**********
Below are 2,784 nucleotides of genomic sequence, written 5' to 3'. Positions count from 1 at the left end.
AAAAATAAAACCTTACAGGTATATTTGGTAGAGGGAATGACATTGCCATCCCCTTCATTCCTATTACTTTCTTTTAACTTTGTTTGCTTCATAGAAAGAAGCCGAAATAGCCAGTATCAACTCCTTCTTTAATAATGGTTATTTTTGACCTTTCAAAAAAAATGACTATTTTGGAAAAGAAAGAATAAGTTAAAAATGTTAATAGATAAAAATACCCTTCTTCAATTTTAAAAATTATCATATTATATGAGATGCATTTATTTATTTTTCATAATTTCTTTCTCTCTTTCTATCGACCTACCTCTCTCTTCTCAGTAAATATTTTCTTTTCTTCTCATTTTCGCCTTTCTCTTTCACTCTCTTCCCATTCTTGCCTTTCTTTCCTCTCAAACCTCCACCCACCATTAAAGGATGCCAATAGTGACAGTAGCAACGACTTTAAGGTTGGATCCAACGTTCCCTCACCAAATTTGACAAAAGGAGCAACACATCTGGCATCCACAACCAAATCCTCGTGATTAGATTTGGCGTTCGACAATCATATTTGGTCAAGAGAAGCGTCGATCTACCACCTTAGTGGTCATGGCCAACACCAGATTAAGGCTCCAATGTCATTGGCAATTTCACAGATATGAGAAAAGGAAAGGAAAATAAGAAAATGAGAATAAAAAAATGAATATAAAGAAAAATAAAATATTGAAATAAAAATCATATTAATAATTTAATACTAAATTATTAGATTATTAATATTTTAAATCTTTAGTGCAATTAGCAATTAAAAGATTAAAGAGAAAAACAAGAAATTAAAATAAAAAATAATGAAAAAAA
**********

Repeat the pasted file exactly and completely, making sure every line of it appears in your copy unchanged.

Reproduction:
Below are 2,784 nucleotides of genomic sequence, written 5' to 3'. Positions count from 1 at the left end.
AAAAATAAAACCTTACAGGTATATTTGGTAGAGGGAATGACATTGCCATCCCCTTCATTCCTATTACTTTCTTTTAACTTTGTTTGCTTCATAGAAAGAAGCCGAAATAGCCAGTATCAACTCCTTCTTTAATAATGGTTATTTTTGACCTTTCAAAAAAAATGACTATTTTGGAAAAGAAAGAATAAGTTAAAAATGTTAATAGATAAAAATACCCTTCTTCAATTTTAAAAATTATCATATTATATGAGATGCATTTATTTATTTTTCATAATTTCTTTCTCTCTTTCTATCGACCTACCTCTCTCTTCTCAGTAAATATTTTCTTTTCTTCTCATTTTCGCCTTTCTCTTTCACTCTCTTCCCATTCTTGCCTTTCTTTCCTCTCAAACCTCCACCCACCATTAAAGGATGCCAATAGTGACAGTAGCAACGACTTTAAGGTTGGATCCAACGTTCCCTCACCAAATTTGACAAAAGGAGCAACACATCTGGCATCCACAACCAAATCCTCGTGATTAGATTTGGCGTTCGACAATCATATTTGGTCAAGAGAAGCGTCGATCTACCACCTTAGTGGTCATGGCCAACACCAGATTAAGGCTCCAATGTCATTGGCAATTTCACAGATATGAGAAAAGGAAAGGAAAATAAGAAAATGAGAATAAAAAAATGAATATAAAGAAAAATAAAATATTGAAATAAAAATCATATTAATAATTTAATACTAAATTATTAGATTATTAATATTTTAAATCTTTAGTGCAATTAGCAATTAAAAGATTAAAGAGAAAAACAAGAAATTAAAATAAAAAATAATGAAAAAAA